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Woman hit by falling concrete from U.S. 127 bridge highlights infrastructure concerns

 The Mackinaw Road bridge over U.S. 10 in Bay County has been rated in poor condition.
The Mackinaw Road bridge over U.S. 10 in Bay County has been rated in poor condition. (WJRT)
Published: Feb. 21, 2020 at 6:44 PM EST
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(2/21/2020) - The 38-year-old Jackson woman who got hit by a piece of concrete that fell from a bridge over U.S. 127 this week could've been any driver.

The woman was driving north on U.S. 127 when the concrete chunk fell off the Barnes Road overpass near Mason, crashed through her windshield and hit her head. She is expected to recover fully.

But the case highlights the poor condition of Michigan's infrastructure and the Michigan Department of Transportation bridge inspection process.

The bridge on Mackinaw Road and U.S. 10 in Bay County was built in 1958 and is in poor condition. Routine maintenance is what's keeping it from becoming even worse.

"The good majority of our bridges are in good or fair condition, but we still have about 6% of them that are in poor condition," said Chad Skrocki, MDOT's Bay Region assistant bridge engineer.

Skrocki inspects about 1,200 bridges in the 15 counties that comprise MDOT's Bay Region.

"Those good and fair bridges will eventually drop down to a poor condition if we're not able to do the preventative maintenance that we want to," Skrocki said.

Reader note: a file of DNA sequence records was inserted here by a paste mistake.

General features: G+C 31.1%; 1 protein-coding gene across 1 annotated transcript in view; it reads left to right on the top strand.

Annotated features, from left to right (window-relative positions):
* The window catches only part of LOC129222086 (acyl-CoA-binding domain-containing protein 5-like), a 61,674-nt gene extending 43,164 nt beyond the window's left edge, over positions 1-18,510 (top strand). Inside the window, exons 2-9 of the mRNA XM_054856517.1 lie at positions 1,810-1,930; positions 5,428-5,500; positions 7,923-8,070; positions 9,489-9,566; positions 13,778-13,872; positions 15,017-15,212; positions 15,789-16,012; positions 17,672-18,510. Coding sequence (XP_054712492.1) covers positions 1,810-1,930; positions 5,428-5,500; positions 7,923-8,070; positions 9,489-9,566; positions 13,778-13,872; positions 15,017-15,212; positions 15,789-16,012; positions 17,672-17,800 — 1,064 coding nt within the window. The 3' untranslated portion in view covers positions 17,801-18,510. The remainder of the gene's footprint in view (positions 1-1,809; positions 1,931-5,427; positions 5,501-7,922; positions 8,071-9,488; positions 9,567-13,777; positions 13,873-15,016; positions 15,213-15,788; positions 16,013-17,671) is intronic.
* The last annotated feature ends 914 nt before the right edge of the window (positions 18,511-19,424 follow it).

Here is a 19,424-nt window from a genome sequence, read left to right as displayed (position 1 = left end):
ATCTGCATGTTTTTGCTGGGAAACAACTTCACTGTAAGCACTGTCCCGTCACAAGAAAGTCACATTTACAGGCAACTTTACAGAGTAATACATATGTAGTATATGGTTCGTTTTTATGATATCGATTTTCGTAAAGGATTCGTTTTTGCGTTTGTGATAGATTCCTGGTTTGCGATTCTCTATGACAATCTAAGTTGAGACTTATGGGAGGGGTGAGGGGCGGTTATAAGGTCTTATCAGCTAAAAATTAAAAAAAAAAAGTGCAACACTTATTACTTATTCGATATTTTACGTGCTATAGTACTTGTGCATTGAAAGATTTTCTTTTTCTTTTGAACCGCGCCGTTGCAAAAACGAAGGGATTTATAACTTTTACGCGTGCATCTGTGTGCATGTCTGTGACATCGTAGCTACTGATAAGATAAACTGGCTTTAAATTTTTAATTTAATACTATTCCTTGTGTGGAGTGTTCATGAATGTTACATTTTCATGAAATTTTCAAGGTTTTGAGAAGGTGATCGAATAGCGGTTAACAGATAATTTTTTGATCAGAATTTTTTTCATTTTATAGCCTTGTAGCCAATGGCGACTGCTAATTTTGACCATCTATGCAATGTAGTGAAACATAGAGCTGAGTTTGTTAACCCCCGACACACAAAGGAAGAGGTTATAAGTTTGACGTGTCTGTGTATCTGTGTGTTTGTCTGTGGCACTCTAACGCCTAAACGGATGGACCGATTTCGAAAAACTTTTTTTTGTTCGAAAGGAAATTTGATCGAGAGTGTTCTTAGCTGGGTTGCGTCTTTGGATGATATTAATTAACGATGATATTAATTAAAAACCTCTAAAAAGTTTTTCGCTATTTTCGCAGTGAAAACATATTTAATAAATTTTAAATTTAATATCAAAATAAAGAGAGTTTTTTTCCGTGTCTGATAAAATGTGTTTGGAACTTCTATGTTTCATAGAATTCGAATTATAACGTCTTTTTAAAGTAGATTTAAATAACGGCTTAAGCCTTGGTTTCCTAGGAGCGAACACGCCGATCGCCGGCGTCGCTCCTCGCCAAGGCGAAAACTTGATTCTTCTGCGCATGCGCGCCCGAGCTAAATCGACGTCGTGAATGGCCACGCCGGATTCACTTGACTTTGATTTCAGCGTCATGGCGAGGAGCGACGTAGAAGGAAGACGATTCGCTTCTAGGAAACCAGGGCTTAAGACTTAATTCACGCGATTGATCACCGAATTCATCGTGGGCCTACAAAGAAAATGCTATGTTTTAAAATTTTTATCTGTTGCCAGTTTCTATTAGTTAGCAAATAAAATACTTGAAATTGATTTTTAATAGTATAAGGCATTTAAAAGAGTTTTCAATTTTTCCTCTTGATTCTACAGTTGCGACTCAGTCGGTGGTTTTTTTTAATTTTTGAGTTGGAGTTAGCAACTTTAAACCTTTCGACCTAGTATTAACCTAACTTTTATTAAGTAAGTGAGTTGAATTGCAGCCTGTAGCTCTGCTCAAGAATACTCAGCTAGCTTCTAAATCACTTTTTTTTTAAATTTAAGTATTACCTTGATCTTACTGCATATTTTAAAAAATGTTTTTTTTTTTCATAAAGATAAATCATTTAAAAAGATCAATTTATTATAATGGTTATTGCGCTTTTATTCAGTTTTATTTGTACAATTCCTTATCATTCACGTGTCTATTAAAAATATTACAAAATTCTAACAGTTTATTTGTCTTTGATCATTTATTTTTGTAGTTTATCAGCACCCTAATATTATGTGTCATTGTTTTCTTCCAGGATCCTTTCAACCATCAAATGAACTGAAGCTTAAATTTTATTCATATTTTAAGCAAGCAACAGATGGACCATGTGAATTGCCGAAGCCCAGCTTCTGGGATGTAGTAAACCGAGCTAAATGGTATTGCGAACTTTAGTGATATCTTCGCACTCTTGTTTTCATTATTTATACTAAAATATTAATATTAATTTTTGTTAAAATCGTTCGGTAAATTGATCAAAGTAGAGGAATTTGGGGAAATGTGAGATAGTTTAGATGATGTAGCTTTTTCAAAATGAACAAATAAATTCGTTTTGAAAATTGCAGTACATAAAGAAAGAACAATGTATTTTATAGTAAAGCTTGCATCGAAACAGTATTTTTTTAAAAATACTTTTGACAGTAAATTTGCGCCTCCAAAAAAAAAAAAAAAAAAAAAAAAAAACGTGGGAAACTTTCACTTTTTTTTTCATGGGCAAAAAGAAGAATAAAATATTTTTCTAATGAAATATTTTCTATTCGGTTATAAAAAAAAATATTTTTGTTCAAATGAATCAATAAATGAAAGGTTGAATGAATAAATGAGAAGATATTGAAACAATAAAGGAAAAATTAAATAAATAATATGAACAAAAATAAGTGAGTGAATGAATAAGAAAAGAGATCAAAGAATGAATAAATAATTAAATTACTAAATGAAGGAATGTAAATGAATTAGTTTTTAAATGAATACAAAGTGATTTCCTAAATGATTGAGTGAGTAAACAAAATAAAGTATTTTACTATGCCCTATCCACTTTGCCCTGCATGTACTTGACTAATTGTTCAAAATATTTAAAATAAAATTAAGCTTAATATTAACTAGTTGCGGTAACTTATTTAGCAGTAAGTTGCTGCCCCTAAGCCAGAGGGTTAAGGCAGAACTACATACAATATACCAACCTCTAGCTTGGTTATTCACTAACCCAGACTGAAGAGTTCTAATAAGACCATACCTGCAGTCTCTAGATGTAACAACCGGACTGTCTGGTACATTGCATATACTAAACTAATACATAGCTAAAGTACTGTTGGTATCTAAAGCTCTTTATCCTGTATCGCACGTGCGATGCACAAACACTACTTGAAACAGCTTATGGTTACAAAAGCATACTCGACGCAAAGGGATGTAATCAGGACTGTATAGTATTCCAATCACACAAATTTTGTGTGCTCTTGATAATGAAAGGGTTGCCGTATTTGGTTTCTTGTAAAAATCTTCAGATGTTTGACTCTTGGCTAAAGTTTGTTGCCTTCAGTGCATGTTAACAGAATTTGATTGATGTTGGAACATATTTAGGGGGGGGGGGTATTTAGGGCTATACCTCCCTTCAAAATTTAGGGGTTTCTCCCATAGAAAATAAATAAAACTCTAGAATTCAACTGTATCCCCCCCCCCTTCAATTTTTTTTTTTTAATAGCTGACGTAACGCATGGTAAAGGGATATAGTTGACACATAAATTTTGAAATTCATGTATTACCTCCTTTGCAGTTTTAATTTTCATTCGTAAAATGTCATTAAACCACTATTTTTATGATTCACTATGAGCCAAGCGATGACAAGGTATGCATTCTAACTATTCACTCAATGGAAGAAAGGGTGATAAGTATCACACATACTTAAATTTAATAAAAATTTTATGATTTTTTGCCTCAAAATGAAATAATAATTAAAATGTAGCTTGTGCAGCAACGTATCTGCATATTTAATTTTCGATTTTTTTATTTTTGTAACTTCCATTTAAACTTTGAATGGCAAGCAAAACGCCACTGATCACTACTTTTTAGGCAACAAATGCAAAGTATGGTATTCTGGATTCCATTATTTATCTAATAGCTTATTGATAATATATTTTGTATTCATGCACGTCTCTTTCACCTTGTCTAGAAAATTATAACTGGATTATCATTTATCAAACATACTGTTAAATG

MDOT does a lot of preventative work to make sure situations that happened in the Lansing area don't happen often. The frequency of inspections increases on bridges rated poor and some have plywood installed underneath to catch falling debris. It's called a false deck.

The Mackinaw Road bridge in Bay County gets inspected every 15 months.

"We've taken all the immediate concerns out of it, but at the end of the day it's still in poor condition. We're basically trying to limp it along until we can get it fully replaced in 2023," Skrocki said.

He said the struggle to keep bridges and overpasses in usable condition will get tougher until Michigan develops a long-term funding strategy for roads.

Drivers can help MDOT keep up with some of these crumbling bridges by reporting what they see as a problem. Skrocki said when they get those reports they take them seriously and usually respond the same day.

Inspections depend on the condition of the bridge. The maintenance is pretty much routine for bridge in good shape.

"Sometimes the conditions will drop quicker than we'd like, which causes us to do more rehab and replacement type work," Skrocki said.

MDOT is required by federal law to inspect the bridges at least once every two years, but engineers must inspect the bridge more often if it is not in good condition. Inspectors evaluate the deck, superstructure and substructure.

"The deck being the surface you drive on. The superstructure would be the beams and the substructures are piers [inaudible] and we go through and give ratings to every single one of these," Skrocki said.

If potential problems are found, a more detailed inspection will be ordered, which may lead to lane closures. Small problem areas may get inspected multiple times a year.

MDOT has an interactive map showing the condition of bridges all across Michigan with green, yellow and red dots based on their conditions.

You can view the

.

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